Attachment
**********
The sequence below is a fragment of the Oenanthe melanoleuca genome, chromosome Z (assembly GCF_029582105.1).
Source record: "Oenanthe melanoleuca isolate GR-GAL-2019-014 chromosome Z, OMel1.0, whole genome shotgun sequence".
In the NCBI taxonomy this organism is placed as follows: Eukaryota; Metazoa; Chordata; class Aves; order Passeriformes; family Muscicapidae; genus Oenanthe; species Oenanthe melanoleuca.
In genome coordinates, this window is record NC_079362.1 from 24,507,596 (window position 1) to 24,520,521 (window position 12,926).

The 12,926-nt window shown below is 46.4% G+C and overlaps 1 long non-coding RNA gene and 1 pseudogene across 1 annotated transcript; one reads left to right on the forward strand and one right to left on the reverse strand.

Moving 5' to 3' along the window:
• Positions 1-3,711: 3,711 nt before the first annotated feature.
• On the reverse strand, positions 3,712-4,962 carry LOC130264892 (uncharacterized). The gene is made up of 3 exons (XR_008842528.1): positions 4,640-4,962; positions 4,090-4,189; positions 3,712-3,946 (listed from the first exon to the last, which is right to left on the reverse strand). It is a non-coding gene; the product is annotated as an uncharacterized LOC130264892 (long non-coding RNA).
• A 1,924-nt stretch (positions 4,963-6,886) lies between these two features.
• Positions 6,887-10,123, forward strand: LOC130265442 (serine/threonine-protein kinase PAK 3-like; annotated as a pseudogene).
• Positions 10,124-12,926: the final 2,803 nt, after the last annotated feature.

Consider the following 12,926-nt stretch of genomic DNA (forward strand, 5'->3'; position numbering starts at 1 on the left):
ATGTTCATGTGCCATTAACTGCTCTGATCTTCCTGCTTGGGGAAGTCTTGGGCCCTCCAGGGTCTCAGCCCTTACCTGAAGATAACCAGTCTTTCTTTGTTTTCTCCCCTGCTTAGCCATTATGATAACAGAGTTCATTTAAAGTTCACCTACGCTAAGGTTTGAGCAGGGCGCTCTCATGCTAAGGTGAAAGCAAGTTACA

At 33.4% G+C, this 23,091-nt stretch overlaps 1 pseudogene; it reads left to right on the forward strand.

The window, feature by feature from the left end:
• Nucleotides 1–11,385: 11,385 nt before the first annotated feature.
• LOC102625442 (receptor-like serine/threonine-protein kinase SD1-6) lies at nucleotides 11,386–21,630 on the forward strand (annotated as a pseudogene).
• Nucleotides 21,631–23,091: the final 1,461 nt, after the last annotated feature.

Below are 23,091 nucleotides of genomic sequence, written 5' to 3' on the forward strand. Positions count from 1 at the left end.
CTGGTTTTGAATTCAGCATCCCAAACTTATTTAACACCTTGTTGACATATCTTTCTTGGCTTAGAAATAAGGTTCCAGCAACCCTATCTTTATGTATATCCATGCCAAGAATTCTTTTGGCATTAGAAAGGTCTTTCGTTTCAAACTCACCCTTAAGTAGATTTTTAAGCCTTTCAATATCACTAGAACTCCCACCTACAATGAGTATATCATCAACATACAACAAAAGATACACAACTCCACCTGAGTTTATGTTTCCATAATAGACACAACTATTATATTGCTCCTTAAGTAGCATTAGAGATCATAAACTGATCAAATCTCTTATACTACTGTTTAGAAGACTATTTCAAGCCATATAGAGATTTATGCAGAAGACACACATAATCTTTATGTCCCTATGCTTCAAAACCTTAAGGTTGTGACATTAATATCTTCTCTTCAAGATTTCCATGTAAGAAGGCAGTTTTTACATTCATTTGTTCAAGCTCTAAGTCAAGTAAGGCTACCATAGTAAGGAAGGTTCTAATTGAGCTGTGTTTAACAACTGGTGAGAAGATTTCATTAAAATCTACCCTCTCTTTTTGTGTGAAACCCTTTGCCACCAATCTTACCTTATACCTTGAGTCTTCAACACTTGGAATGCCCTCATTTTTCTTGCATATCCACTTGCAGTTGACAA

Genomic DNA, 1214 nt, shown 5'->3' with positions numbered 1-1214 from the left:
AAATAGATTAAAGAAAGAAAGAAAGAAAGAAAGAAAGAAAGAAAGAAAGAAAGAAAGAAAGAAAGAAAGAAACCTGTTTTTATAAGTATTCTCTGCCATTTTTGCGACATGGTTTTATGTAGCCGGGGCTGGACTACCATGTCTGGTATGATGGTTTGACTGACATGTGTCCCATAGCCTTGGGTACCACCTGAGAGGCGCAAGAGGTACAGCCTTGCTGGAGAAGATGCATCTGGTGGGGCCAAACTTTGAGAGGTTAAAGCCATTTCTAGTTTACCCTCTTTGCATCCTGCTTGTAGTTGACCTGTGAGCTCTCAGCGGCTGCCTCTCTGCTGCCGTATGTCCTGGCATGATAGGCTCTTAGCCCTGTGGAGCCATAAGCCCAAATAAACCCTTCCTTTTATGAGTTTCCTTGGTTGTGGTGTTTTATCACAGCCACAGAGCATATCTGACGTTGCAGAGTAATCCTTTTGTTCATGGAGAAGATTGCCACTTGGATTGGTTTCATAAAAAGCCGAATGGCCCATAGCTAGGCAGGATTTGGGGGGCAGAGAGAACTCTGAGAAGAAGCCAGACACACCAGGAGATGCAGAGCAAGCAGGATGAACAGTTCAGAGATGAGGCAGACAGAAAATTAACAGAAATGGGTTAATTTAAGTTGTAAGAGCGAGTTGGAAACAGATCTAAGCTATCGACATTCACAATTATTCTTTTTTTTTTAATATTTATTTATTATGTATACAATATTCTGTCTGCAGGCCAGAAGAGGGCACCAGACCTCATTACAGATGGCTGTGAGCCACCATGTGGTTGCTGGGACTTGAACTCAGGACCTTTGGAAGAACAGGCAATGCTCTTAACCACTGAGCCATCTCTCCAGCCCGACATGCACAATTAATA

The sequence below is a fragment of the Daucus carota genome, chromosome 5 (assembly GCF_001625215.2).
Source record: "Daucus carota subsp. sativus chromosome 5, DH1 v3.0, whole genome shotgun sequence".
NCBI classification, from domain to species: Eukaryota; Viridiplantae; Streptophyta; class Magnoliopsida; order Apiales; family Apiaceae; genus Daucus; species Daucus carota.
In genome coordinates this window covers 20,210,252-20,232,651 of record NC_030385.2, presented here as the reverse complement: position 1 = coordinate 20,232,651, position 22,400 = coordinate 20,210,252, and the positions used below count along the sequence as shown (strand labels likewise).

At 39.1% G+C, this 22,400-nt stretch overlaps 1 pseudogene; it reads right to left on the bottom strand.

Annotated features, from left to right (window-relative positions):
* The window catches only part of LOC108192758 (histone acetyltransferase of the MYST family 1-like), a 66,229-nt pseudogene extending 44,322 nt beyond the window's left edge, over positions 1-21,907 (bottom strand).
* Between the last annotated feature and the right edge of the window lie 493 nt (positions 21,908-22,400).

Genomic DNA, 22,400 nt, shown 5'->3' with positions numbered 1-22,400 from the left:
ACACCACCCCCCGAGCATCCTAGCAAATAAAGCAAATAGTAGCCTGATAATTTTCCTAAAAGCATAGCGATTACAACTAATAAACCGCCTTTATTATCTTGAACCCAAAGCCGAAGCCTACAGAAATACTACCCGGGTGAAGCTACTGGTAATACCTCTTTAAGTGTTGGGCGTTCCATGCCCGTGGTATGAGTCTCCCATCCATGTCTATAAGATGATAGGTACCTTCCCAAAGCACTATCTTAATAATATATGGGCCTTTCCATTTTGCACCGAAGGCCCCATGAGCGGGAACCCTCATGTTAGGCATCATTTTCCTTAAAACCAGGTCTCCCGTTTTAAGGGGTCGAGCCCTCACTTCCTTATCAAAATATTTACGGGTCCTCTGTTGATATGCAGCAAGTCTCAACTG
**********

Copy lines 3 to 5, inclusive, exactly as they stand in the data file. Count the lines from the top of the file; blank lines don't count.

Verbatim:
In the NCBI taxonomy this organism is placed as follows: Eukaryota; Metazoa; Chordata; class Aves; order Passeriformes; family Muscicapidae; genus Oenanthe; species Oenanthe melanoleuca.
In genome coordinates, this window is record NC_079362.1 from 24,507,596 (window position 1) to 24,520,521 (window position 12,926).

The 12,926-nt window shown below is 46.4% G+C and overlaps 1 long non-coding RNA gene and 1 pseudogene across 1 annotated transcript; one reads left to right on the forward strand and one right to left on the reverse strand.